Tuesday, October 6, 2009

Just a Touch

More of a serious note, which is what I lean towards in theatre/drama. Enjoy! Feedback is always welcome. And, well, it's a little weird.

SOUND CUE: SILENT NIGHT sung by Johnny Cash




(SEAN BAKER sits in a solitary 24-hour diner with his back to the door, sipping from a plain white mug. It is Christmas Eve; everyone is with family and friends, asleep or partying. He was not invited. He contemplates his utter lack of companionship as a WAITRESS enters with a fresh pot of coffee.)

WAITRESS: Can I top ya off, hun?

SEAN: (As he offers his mug to her) You’re not gonna kick me out? Don’t you have someplace to go to?

WAITRESS: Why do you think I work this shift every year? There’s always at least one lonely mug to talk to.

SEAN: That would be me, would it?

WAITRESS: That’s the plan.

SEAN: Buzz off, will ya?

WAITRESS: I’ll come back when you’re in a more peace-and-brotherhood mood. (She exits.)

(SEAN sips at his coffee, pulls a face, then takes a deeper draw as HELEN BAKER walks in from behind him. She stands over him for a second, then lays a hand on his shoulder. He doesn’t notice, but after a moment, he shows signs of being uncomfortable. She moves to sit across from him, placing her coat on her chair before she sits down.)

HELEN: Hello, Sean. How have you been?

SEAN: Helen! Jesus, hi! It’s been, what? Five, six years?

HELEN: Six and a half, actually.

SEAN: Wow, that long? Shit… Anyway, I’ve been (hesitates) great, I guess. And you?

HELEN: Oh, ups and downs.

SEAN: Well, an up is an up, right? That’s gotta mean you’re getting somewhere.

HELEN: Slowly. The downs are incredibly draining, and the ups are so… brief.

SEAN: (Suddenly bitter, but trying to mask it with false cheer) It could be worse. Look at me. I mean, it’s Christmas, and what have I got to show for it?

HELEN: (kindly) I’m here.

SEAN: Right, I’m sorry. Look, did you have something you wanted to say?

HELEN: I’m on one of my downs at the moment.

SEAN: Do I look like I can be lending out cash to whoever comes up dry? We’re family and all but I’ve gotta have a place to stay at the end of the day, and that means being careful about who I do business with. I’ve been working my ass off to get in with a legit group of people, and you better believe it wasn’t easy. I could really be going places. Who knows, in a few months I could have a few people reporting to me, before anyone else. Things are looking up in a big way, and I--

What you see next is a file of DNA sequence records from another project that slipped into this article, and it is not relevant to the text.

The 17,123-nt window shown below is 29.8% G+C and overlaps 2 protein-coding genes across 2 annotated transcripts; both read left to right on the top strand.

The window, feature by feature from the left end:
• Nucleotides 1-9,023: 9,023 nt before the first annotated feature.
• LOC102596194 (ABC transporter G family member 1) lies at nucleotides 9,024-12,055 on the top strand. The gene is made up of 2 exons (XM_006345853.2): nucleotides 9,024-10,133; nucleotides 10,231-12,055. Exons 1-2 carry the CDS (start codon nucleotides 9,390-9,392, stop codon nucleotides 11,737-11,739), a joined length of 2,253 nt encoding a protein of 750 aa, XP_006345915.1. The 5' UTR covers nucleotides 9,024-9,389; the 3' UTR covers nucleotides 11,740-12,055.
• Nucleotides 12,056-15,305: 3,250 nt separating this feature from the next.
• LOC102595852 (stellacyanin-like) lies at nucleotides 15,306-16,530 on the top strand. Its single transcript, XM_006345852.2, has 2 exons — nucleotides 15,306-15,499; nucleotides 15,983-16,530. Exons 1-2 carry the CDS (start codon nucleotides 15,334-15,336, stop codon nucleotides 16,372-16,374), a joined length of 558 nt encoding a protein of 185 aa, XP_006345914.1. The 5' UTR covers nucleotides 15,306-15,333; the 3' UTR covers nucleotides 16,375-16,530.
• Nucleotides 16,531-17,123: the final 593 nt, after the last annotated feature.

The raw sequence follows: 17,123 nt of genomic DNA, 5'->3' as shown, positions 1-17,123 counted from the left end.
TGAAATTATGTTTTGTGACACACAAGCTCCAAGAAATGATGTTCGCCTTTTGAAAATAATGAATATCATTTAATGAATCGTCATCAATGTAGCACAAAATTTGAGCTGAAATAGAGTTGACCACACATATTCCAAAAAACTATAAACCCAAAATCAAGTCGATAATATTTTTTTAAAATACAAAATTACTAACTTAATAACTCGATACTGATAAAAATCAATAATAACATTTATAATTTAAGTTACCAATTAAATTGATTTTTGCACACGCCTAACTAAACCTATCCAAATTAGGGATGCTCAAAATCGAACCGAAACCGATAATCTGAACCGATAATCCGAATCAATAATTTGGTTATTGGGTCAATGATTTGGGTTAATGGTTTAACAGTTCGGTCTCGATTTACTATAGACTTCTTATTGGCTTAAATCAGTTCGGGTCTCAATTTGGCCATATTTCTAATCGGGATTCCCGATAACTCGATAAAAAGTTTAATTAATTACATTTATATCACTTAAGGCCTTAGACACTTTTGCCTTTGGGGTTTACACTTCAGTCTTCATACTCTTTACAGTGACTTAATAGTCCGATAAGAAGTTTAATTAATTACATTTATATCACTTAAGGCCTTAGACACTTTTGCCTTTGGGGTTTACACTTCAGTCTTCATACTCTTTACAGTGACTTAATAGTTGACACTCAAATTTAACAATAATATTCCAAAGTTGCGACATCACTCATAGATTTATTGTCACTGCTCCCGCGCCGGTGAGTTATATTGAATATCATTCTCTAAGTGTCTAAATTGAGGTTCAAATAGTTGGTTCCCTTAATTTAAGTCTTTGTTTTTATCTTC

HELEN: Damn it Sean I didn’t come here to talk about your business politics or to ask for your money.

SEAN: Oh. Well, spit it out.

HELEN: There’s something else I need your help with. It’s a little complicated, but your part is simple.

SEAN: Alright, give me the short version.

HELEN: You have someplace else to be? (Pause.) Just drink your crappy cup of coffee and hear me out.

(SEAN indicates that she continue, but leaves the mug untouched.)

HELEN: All you need to do… You need to call Mom.


HELEN: Come on-

SEAN: She sent you, didn’t she?

HELEN: It’s not like that—

SEAN: You can’t play me that easy--

HELEN: She’s dying, Sean!

SEAN: Good.


HELEN: You don’t mean that.

SEAN: Everyone dies, Helen.

HELEN: You’re telling me that? We haven’t talked in years, and you never bothered to check up to see how I was or any of it. Not once. What kind of brother are you? For all you know I could have died.

SEAN: Well that obviously didn’t happen. (Pause.) Anyway, what did she ever do for me, huh? I left for a reason.

HELEN: They miss you!

SEAN: And that’s supposed to make a difference, how?

HELEN: You won’t even pay your last respects?

SEAN: I lost my respect for them a long time ago.

HELEN: What have they done to you?

SEAN: It’s what they didn’t do that—

HELEN: Not Mom and Dad, Sean. Them. That new crowd you run with.

SEAN: They made me wise.

HELEN: You’re a fool. You’ve forgotten who your family is.

SEAN: I don’t need them.

HELEN: Look at yourself! Do you consider this healthy living? Are you happy? Answer me that, Sean: are you happy?

SEAN: (Sputtering) Wha—how am I—who are you to ask me if I’m happy?! Miss “I’m in one of my downs, Sean, help me Sean, I need you, Sean.”

HELEN: I don’t need your help, you do! If you’d only help yourself, you wouldn’t need me to remind you of how miserable you are.

SEAN: Well don’t get all self-righteous for my sake.

HELEN: Someone has to. (Pause) Look, I didn’t come here to fight, even though I knew that’s what I would be in for. Mom and Dad didn’t send me, but someone else did.